— Building link into city would have been “disastrous for motorists” said Cllr.
A direct link between the Waterford Greeway and Waterford City centre will not be in place by the expected greenway opening date of March 25. It follows local opposition to making a minor road one-way to provide a walking and cycling link into the city centre.
The walking and cycling route — which is also known locally as the Deise Greenway — will rival the length Ireland’s current best known greenway — County Mayo’s Great Western Greenway. The Waterford Greenway is supposed to be 45km long, just longer than the 42km route in Mayo.
Waterford City and County Council has yet to reply to questions from IrishCycle.com but local media have reported on the issue.
Wlrfm.com last week reported: “Opposition to the creation of a one-way roads system in the area combined with health and safety concerns may mean that the Bilberry plan has to be abandoned. Council CEO Michael Walsh said the Greenway may not now come in through the City at all…”
Last year, waterford-today.ie reported that Councillor Joe Kelly (independent) said that the planned “one way system for Bilberry Road will prove disastrous for motorists”.
Cllr Kelly said: “I support the idea of the Greenway coming in as far at the middle of the Quay but this should not be done in a rushed manor, just to facilitate the opening of the Greenway. The extension of the Greenway into the city should be done in a very attractive, well designed and well-planned way, when sufficient funding is available for it. It should be beneficial to everyone and not done at the expense of motorists. To rush this development is a big mistake I believe”.
The council had indicated that it hoped that the route along the road would have been eventually replaced with a waterfront route when former industrial area between the road and the river.
Most of the greenway uses a former railway route and while modern housing at Waters Gate, Bilberry, blocks the path to the former railway terminus, the railway never reached the city centre on the south bank of the River Suir.
Another local suggestion is to route the greenway over the Old Red Iron Bridge onto the north bank of the river and along Irish Rail tracks into the city — although it is unclear how viable this option is, once the greenway is opened, council officials and local politicians will likely become under presure to make some kind of link to the city centre.
Politicians and locals in Mayo were originally very protective of criticism of the Great Western Greenway, but gradually they have increasingly pushed for safety improvements relating to similar missing links, including on the approaches to Newport and the link over the bridge to Achill Island.
The Mayo greenway has also suffered some closures due to unrelated disputes between landowners and the council — this will not be an issue in Waterford as the railway route was still in state ownership and so permission access agreements were not used.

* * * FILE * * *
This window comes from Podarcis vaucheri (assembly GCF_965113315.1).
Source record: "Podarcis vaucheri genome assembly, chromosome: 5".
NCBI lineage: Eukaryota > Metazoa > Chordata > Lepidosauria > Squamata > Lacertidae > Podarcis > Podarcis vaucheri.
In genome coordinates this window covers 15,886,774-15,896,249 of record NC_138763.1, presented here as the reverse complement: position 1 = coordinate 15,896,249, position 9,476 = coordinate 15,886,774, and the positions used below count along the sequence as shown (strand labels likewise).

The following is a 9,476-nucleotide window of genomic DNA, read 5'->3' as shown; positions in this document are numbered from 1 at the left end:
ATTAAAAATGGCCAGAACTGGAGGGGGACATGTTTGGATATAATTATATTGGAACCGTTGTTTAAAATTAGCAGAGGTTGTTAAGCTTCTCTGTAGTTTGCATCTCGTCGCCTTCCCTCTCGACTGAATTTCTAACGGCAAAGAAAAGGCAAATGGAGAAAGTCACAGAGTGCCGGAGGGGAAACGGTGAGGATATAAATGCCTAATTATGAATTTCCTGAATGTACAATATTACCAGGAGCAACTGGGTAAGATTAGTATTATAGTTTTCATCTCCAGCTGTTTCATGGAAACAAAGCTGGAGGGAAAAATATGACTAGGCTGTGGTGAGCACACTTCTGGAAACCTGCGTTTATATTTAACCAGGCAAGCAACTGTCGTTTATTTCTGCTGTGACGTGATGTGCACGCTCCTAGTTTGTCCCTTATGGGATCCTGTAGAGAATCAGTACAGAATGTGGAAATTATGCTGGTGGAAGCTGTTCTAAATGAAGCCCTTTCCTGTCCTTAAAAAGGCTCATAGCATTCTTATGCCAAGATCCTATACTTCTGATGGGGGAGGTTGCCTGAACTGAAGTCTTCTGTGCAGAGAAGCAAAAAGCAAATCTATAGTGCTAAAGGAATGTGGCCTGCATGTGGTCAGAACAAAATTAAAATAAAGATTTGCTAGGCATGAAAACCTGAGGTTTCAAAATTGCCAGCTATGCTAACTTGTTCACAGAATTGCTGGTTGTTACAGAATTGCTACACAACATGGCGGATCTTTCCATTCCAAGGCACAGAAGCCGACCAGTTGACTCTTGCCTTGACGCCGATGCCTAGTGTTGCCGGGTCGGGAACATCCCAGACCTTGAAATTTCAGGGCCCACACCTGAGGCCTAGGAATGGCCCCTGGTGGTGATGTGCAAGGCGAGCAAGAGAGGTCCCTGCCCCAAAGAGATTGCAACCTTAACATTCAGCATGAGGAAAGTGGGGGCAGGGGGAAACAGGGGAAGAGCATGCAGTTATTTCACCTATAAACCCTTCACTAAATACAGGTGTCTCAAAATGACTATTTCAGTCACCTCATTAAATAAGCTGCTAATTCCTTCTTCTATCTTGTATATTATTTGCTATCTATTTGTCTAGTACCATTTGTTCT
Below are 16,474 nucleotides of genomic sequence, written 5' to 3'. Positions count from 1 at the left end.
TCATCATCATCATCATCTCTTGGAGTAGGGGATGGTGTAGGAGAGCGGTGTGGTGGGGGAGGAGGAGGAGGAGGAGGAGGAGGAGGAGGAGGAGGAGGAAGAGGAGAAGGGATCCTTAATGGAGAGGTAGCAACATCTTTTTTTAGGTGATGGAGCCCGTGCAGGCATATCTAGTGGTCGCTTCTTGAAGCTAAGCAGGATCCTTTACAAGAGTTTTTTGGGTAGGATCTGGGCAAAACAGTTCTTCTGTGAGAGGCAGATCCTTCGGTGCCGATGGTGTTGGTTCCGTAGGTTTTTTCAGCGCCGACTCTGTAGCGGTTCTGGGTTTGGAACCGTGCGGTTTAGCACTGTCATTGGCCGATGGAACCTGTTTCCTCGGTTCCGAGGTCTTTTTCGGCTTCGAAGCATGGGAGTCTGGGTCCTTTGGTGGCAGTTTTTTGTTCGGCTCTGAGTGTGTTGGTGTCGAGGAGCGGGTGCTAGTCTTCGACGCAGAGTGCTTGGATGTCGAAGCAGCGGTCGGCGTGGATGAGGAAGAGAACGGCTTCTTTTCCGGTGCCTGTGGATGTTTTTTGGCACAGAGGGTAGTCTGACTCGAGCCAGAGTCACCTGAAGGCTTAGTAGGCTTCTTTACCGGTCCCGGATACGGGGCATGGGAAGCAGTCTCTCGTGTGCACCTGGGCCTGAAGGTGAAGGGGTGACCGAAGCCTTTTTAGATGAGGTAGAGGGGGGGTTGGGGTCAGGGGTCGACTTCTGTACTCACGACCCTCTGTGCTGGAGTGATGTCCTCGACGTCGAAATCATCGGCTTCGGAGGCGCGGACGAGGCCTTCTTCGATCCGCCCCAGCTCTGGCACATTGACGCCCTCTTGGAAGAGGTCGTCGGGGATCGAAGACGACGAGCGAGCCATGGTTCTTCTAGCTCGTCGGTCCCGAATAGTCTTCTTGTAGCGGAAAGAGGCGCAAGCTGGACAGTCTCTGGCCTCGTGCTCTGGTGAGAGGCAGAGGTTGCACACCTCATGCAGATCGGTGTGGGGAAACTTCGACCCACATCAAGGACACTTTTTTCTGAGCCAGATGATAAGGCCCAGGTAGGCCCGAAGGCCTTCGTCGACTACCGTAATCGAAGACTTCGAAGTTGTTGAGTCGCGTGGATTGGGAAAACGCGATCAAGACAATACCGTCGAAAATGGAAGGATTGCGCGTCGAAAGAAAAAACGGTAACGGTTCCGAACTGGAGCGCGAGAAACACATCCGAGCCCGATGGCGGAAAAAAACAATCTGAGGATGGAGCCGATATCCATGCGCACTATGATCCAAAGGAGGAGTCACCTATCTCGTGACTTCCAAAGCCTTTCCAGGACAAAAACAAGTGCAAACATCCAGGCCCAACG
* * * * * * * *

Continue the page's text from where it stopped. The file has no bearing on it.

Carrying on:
- REVIEW & IMAGES: Waterford Greenway
- PREVIEW: The 45km Waterford Greenway
Subscription drive update: IrishCycle.com reached its target of 270 subscribers by the end of August -- thank you to all who have helped! Our new target is to have 300 subscribers by the end of 2022 -- originally this was hoped to be exceeded by the first year of running the site full time (end of October).
If you can help push IrishCycle.com above 300 subscribers, please subscribe today for €5 or more. If you have already done so -- thank you!
Please remember, every month there's a natural drop-off in subscriptions due to people getting new cards, cards stolen, Revolut not topped up etc.
IrishCycle.com is a reader-funded journalism publication. Effectively it's an online newspaper covering news and analyses of cycling and related issues, including cycle route designs, legal changes, and pollical and cultural issues.
There are examples, big and small, which show that the reader-funded or listener-funding model can work to support journalism -- from the Dublin Inquirer and The Guardian to many podcasts. To make it work for IrishCycle.com, it just needs enough people like you to believe!
Monthly subscriptions will give IrishCycle.com's journalism a dependable base of support. But please don't take free access for granted. Last year IrishCycle.com had an average of 15,800 readers per month and we know our readers include people who cycle and those who don't, politicians, officials and campaigners.
I know only a small percentage of readers will see the value of keeping this open enough to subscribe, that's the reality of the reader-funded model. But more support is needed to keep this show on the road.
The funding drive was started in November 2021 and, as of the start of June 2022, 250 readers have kindly become monthly subscribers -- thank you very much to all that have!
But currently, it's only around 1.6% of readers who subscribe. So, if you can, please join them and subscribe today via ko-fi.com/irishcycle/tiers